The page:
Changes in Executive Functions and Self-Efficacy Are Independently Associated With Improved Usual Gait Speed in Older WomenBy Liu-Ambrose, Teresa; Davis, Jennifer C.; Nagamatsu, Lindsay S.; Hsu, Chun Liang; Katarynych, Lindsay A.; Khan, Karim M.; BMC Geriatrics, Vol. 10, No. 25
Publication Date: 2010
Study examined the independent association of change in executive functions and change in falls related self efficacy with improved gait speed among community dwelling senior women. Participants were 135 women aged 65 to 75 years who were living independently in their own home and had completed a 12 month randomized controlled trial of progressive resistance training using a Keiser Pressurized Air system and free weights versus balance and tone training. Usual gait speed was assessed using a 4 meter walk. Three executive processes were assessed using standard neuropsychological tests: (1) set shifting assessing psychomotor speed, requiring participants to draw lines connecting encircled letters and numbers sequentially; (2) working memory, using verbal digits forward and backward tests; and (3) selective attention and conflict resolution. A linear regression model was constructed to determine the independent association of change in executive functions and falls related self efficacy with change in gait speed. Improved selective attention and conflict resolution, and falls related self efficacy were independently associated with improved gait speed after accounting for age, global cognition, baseline gait speed, and change in quadriceps strength. Total variance accounted by the linear regression model was 24 percent. Study limitations and implications for future research are discussed.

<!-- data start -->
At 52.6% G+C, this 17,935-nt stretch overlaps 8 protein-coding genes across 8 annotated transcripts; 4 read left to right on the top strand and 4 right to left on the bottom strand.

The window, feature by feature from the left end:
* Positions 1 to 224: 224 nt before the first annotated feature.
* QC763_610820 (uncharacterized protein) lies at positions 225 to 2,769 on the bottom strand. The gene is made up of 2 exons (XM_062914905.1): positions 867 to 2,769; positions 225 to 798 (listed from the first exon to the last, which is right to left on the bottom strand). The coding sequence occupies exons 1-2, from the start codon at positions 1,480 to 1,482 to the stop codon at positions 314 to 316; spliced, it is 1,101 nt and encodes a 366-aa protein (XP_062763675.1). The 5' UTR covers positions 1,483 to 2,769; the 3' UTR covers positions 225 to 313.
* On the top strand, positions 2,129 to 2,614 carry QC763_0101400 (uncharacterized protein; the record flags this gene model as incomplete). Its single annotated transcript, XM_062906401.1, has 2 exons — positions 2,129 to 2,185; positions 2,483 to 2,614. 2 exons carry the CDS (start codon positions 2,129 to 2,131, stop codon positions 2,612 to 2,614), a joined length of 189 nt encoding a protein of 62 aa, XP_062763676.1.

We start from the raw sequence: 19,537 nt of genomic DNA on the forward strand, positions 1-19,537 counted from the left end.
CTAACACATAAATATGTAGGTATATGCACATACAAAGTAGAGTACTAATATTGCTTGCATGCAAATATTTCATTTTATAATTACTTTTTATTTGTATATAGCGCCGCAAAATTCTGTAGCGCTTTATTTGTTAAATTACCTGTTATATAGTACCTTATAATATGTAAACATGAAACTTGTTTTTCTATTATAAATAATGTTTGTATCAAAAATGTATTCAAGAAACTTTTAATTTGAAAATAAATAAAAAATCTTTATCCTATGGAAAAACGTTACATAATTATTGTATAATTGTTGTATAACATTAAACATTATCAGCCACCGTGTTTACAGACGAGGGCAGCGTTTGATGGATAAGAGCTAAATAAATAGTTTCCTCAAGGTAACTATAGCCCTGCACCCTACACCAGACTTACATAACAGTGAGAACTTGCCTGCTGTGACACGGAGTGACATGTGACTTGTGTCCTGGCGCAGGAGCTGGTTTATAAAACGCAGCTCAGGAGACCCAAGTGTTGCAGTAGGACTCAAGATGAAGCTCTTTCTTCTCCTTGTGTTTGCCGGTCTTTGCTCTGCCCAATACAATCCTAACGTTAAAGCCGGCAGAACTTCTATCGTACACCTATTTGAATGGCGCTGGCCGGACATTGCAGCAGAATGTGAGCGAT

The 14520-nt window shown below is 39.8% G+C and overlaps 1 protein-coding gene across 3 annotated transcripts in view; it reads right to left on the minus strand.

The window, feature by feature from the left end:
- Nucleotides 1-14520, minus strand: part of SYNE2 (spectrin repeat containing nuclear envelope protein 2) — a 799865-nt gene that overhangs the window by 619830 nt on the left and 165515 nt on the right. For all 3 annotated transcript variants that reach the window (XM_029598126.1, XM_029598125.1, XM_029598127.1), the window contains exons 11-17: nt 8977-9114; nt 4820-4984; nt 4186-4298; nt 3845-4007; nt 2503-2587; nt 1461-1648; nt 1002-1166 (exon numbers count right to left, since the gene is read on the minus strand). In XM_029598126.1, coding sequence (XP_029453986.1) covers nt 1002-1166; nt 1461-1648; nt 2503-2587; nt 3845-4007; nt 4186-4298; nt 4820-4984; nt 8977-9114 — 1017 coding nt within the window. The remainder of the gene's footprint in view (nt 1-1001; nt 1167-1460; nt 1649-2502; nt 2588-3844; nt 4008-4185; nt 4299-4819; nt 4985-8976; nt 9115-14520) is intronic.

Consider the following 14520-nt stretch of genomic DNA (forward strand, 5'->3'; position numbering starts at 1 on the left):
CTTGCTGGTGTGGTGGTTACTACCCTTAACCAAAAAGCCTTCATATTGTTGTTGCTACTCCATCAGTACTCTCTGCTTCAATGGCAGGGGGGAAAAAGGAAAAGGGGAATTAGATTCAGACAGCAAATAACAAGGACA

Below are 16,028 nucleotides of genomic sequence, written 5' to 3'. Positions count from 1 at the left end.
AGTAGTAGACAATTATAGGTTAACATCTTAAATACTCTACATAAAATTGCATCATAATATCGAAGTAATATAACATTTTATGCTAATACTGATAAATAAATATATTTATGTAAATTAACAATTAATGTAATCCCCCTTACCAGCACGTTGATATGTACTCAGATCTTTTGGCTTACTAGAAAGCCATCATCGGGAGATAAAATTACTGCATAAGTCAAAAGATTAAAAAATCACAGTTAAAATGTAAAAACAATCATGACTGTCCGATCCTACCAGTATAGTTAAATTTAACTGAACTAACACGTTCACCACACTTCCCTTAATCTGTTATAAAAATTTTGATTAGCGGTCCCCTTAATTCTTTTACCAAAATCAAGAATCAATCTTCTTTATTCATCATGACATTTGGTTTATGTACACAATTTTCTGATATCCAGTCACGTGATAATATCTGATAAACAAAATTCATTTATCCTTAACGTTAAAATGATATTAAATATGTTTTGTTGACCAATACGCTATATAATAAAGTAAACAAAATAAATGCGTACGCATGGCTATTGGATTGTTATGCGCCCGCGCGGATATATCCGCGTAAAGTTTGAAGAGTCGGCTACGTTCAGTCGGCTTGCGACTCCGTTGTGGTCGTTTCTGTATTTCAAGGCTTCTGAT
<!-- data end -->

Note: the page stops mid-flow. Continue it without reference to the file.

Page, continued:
Published by: BioMed Central Ltd (Website:http://www.biomedcentral.com)
Link to text: http://www.biomedcentral.com/1471-2318/10/25